The Congressional Record was first published in 1873 and is the official record of the proceedings and debates of the United States Congress, published by the United States Government Publishing Office (GPO) and issued when Congress is in session.  Indexes are issued approximately every two weeks.  At the end of a session of Congress, the daily editions are compiled in bound volumes constituting the permanent edition.

The Record is the most complete and accurate account of congressional matters to date.  At the end of each session of Congress, all of the daily editions are collected, re-paginated, and re-indexed into a permanent, bound edition.  This permanent edition, referred to as the Congressional Record (Bound Edition), is made up of one volume per session of Congress, with each volume published in multiple parts, each part containing approximately 10 to 20 days of Congressional proceedings.  The primary ways in which the bound edition differs from the daily edition are continuous pagination; somewhat edited, revised, and rearranged text; and the dropping of the prefixes H, S, and E before page numbers.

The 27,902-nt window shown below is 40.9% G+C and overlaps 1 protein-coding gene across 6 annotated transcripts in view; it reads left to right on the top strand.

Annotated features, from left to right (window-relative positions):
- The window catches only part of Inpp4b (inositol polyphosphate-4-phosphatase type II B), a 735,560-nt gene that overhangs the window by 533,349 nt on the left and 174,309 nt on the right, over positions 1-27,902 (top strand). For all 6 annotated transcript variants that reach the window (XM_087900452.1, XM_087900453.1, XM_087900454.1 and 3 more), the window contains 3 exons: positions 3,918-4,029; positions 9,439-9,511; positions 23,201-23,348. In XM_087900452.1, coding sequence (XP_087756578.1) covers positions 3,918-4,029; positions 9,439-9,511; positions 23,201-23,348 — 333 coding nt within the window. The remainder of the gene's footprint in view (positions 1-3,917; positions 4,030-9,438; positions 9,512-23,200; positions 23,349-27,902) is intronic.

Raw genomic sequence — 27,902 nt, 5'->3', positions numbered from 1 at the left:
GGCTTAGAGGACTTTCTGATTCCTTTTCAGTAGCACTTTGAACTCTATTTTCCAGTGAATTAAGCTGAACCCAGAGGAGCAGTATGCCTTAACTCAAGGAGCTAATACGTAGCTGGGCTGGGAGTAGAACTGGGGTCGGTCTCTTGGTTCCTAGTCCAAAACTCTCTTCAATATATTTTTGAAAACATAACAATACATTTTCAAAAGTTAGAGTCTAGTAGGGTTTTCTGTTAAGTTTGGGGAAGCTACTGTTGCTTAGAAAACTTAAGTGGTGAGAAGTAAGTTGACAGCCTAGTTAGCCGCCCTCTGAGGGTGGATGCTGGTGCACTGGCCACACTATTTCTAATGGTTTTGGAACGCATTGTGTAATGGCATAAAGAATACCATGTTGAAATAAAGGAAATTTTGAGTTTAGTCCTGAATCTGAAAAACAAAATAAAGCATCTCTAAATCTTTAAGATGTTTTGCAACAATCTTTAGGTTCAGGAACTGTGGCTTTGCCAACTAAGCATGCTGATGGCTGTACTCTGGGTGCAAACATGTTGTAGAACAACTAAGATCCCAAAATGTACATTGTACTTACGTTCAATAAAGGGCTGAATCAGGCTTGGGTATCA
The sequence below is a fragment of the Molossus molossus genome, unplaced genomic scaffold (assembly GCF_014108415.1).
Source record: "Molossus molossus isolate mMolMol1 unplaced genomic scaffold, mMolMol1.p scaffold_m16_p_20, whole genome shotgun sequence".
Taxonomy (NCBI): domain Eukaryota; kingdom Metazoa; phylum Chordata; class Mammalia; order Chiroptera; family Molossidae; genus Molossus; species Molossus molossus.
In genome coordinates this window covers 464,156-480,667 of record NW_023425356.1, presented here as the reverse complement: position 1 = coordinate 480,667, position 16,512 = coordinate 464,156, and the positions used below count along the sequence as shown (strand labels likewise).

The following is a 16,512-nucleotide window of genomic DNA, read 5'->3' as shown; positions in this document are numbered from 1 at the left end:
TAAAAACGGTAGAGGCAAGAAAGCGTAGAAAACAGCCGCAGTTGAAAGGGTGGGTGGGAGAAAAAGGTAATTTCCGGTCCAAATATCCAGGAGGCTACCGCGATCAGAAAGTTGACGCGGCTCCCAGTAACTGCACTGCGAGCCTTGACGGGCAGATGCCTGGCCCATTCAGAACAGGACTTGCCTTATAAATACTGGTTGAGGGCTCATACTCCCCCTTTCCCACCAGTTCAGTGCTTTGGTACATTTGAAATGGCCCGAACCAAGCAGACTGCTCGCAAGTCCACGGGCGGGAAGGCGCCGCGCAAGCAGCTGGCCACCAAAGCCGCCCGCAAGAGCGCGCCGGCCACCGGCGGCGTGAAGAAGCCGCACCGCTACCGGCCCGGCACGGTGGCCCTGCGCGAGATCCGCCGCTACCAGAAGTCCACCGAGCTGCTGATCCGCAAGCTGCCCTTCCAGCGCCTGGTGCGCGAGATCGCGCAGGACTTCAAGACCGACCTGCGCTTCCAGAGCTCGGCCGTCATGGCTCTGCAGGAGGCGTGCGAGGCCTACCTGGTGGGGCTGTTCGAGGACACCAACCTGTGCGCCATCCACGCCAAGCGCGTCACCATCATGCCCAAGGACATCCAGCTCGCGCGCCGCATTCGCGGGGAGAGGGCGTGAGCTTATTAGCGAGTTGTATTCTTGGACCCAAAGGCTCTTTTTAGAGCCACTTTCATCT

The Congressional Record consists of four sections:

  • Daily Digest
  • House section
  • Senate section
  • Extension of Remarks

What about coverage after 1998?

This site provides access to the text of the Congressional Record from Volume 140 (1994) to present.  The text is available by browsing but is not presented as PDFs of the bound volumes.

Before 1951?

The Internet Archive has a collection of the older Congressional Record.  Congressional Record – Bound (1873 to 1993 via Internet Archive – Search Title and Date then Browse volume parts and Find words and phrases – Magnify, Browse, Download)